Thecla Schiphorst

Bodymaps: artifacts of touch

Bodymaps: artifacts of touch is a computer interactive sound and video installation. It confronts views of interactivity and questions technological interface mappings which typically require a point and click or literal language of experience that supports notion of "ownership" and "dominance" over. This work invites relationships through an experience grounded in proprioceptive knowledge, skin sense feeling, listening through touch, seeing through hearing, together integrated through attention.

The piece uses a specially designed sensor surface, with 15 Electromagnetic field sensors embedded beneath it operating very much like 15 theramins, and 8 force sensitive resistors which can detect touch, pressure and the amount of force applied to the surface.

Together these sensors lie beneath a white velvet surface upon which is projected the images of the artists body and that of her son's. The surface yearns for contact and touch. Its rule base is complex, and subtle, impossible to decode, its effect is disturbing, erotic, sensual and subjective.

Images of the body are stored on videodisk. The body of the artist [and a digitally represented body] are projected onto a horizontal planar surface. The surface is covered in white velvet creating a sensual and unexpected texture which leaves "traces" of the hand prints that are left behind. As the viewer places his hands closer to the surface or skin of the installation, a complex soundscape response to their proximity, and movement. The image shudders. The viewer becomes participant through the sense of touch. There is not escape from entering the "third space" between objective seeing and subjective feeling.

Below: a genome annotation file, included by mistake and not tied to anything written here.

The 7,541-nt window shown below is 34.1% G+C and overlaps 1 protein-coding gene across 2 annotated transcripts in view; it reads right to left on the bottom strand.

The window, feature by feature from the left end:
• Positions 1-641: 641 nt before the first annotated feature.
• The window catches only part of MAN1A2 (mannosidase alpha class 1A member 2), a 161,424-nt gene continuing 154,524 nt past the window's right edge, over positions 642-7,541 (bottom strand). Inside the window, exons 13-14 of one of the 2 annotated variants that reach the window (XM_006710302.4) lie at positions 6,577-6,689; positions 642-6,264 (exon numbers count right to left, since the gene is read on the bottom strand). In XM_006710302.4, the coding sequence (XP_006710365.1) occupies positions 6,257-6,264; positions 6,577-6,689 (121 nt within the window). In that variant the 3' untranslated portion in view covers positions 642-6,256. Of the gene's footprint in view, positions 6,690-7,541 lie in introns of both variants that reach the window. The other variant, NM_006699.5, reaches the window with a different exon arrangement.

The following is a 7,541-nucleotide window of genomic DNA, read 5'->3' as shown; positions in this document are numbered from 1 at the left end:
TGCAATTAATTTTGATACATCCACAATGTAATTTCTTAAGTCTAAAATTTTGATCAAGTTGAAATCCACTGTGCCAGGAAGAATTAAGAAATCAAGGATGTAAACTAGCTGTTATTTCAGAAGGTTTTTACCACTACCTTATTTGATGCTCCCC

The intention of the work is to subvert the visual/objective relationship between the object and the eye, between click and drag, between analysis and power, to create a relationship between participant and technology that transgresses rules of ownership and objectivity and begs questions of experience, power, and being.


Design, Video: Thecla Schiphorst
Production Director, Programmer: Grant Gregson
Sound, Programmer: Ken Gregory, Norm Jaffe
Sensor System: Infusion Systems Ltd.
Physical Design: Hanif Jan Mohamed
Camera: Carla Elm

(digital eARTH)

Thecla Schiphorst is a computer media artist, computer systems designer, choreographer, and dancer. She is a member of the design team that has developed Life Forms, the computer compositional tool for choreography, and has been working with the world renowned choreographer, Merce Cunningham in New York City. She has an interdisciplinary M.A. in computer compositional systems from SFU, and undergraduate degrees in dance and computer systems. She is currently Choreographic Consultant and Artist in Residence at the Computer Graphics and Multi-Media Research Lab at SFU where she is exploring the use of motion capture and gestural input as a real time interface.

Thecla Schiphorst lectures extensively, facilitating workshops and exhibiting her work - the Future Moves Festival conference in Rotterdam, the New York School for the Visual Arts for "Being Human" lecture seriers on psychoanalysis, body and technology and many others.

Bodymaps: artifacts of touch has recently been exhibited at the Western Front Gallery in Vancouver BC in April 1996, at Ars Electronica in September 1996, featured in the October 1996 issue of Wired magazine and will be presented at the Video Positive Exhibition in Manchester England in April 1997. Her newest interactive work, Felt Histories: re the fact of a doorframe. will be exhibited in Vancouver in 1997.

Thecla is also the Artistic Director of the award winning Cunningham multi-media Archival Project entitled immerce. This enables the work of Merce Cunningham and John Cage to be explored and navigated using an interface metaphor which aligns ideas of movement, the body, and the artists' process to mechanisms for interactive selection. This piece has won three first place festival awards at the International Digital Media Awards Festival, and has been shown at the ARC awards in Los Angeles.

Thecla Schiphorst has been a faculty member at the Simon Fraser University Computed Art Summer Intensive, and at the Emily Carr Institute of Art and Design in Vancouver. She is the past chair of the Conference on Dance and Technology held at Simon Fraser University in July of l993. Thecla Schiphorst is the co-founder of Digital Earth, a new non-profit cultural society and co curator of the web-based project The Ecology of Communications, and Transverse Worlds.